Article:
February 22, 2007

Musical signatures

Driving home i was musing on how some musicians have clear musical signatures that just mean whenever you hear their music you just now who it is from a few bars, you don’t need to hear the rest of the music.

For example,

Johnny Cash – the chuggachuggachugga rhythm of the railtrack
Julian Cope – a particular style of keyboard synth noise that just sticks out, though he doesn’t use it so much any more
Tom Waits – spooky percussion of death
Keane – snoring and bangs of people falling asleep

Nick Cave talked about this once saying when he was looking for a guitarist he found Blixa Bargeld who produced these fantastic dolorous funeral chords on the guitar. Unfortunately it took him a while to realise that was all he could do, hence the heavy influence on the Cave sound.

I guess that I don’t find so many such signatures these days. Modern production techniques tend to make everything sound vaguely similar I suppose. perhaps people have stopped remembering to have fun making music now.


- 4 comments by 1 or more people Not publicly viewable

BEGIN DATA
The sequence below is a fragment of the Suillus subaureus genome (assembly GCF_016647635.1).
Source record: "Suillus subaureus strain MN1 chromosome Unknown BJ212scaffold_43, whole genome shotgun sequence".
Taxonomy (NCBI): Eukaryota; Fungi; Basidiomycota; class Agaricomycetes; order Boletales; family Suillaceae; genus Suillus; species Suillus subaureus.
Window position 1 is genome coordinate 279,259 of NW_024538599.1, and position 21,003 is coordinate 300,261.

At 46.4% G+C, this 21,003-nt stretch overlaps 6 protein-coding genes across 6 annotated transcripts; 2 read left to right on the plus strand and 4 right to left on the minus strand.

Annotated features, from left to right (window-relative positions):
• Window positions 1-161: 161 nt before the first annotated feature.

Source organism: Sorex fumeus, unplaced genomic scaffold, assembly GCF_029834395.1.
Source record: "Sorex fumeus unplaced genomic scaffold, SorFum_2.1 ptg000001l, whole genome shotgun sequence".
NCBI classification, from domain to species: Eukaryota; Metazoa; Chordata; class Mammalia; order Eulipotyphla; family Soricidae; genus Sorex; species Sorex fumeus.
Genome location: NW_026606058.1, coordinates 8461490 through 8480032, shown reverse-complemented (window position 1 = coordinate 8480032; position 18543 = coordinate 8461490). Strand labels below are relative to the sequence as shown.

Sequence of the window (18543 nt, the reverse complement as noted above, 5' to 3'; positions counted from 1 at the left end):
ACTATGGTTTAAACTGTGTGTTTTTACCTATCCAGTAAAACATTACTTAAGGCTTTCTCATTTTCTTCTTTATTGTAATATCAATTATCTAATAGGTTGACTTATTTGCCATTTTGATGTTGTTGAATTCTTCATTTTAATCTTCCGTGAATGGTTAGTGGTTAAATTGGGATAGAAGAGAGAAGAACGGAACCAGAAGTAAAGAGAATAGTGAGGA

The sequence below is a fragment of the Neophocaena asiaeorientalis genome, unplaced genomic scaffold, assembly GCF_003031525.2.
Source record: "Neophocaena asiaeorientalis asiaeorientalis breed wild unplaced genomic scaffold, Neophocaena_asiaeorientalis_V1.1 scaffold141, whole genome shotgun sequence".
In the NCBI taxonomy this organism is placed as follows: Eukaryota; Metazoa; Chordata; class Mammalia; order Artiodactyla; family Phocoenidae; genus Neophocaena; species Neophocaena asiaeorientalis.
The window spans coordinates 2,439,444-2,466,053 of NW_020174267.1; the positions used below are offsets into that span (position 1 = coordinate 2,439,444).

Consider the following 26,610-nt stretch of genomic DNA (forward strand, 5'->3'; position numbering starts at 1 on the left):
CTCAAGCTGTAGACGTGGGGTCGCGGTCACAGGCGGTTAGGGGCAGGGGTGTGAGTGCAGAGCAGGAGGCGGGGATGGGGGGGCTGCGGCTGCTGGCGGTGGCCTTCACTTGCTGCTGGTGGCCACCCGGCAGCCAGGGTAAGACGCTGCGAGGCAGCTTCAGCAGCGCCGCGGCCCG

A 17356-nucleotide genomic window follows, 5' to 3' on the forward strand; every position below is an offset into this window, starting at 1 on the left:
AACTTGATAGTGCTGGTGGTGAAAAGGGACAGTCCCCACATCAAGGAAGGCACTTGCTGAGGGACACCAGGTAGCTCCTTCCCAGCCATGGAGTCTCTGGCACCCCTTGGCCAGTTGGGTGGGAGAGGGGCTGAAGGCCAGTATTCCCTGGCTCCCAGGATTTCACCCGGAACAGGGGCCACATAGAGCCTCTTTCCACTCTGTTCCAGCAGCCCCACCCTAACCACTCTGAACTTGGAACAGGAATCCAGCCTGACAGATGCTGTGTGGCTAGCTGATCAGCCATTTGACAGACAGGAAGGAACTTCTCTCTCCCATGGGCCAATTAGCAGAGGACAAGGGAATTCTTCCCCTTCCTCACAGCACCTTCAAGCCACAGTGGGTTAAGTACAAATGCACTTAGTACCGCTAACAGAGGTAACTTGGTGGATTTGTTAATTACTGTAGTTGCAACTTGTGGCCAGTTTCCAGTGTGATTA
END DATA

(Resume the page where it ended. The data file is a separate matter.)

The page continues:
1. I have to say, I appreciate Bargeld’s influence on the Cave sound. Don’t diss it!

    22 Feb 2007, 22:43

  2. Waits does awesome spooky percussion now, although it’s much more trad on his equally fine earlier stuff, although he is a true genius and is allowed to change.

    I’d say there are some distinctive sounds still out there. Much as I don’t really like Babyshambles, Pete Doherty does have a distinctive sloopy guitar method which was endearing in the Libertines and annoying after that (needs more Carl). And no one out there uses synths at the moment like The Knife do. But sounds are more hallmarks of producers these days – you can tell a Neptunes or a Timbaland production quite easily, and even the more indie likes of Jackknife Lee (smooth and epic), Dave Eringa (everything and the kitchen sink), or Paul Epworth (slow buildup of instruments as song progresses, high hats) have a sound which can be identified.

    23 Feb 2007, 01:39

  3. Lucinda – I wasn’t dissing it – that’s what NC said himself.

    Holly – that’s true enough, but you listen to some stuff now and end up thinking, hang on, is that them or them or the other?

    I guess the point is that there is a lot of over production on tracks now, which probably reduces the individuality of given artist. And hey – it’s not as if Phil Spector or Rick Rubin never had an influence on the music they produced, right?

    23 Feb 2007, 09:51

  4. You don’t need to hear the rest of the music? Surely that’s a really bad thing?

    There are plenty of distinct musicians around, you’re probably just not looking in the right places.

    23 Feb 2007, 14:35


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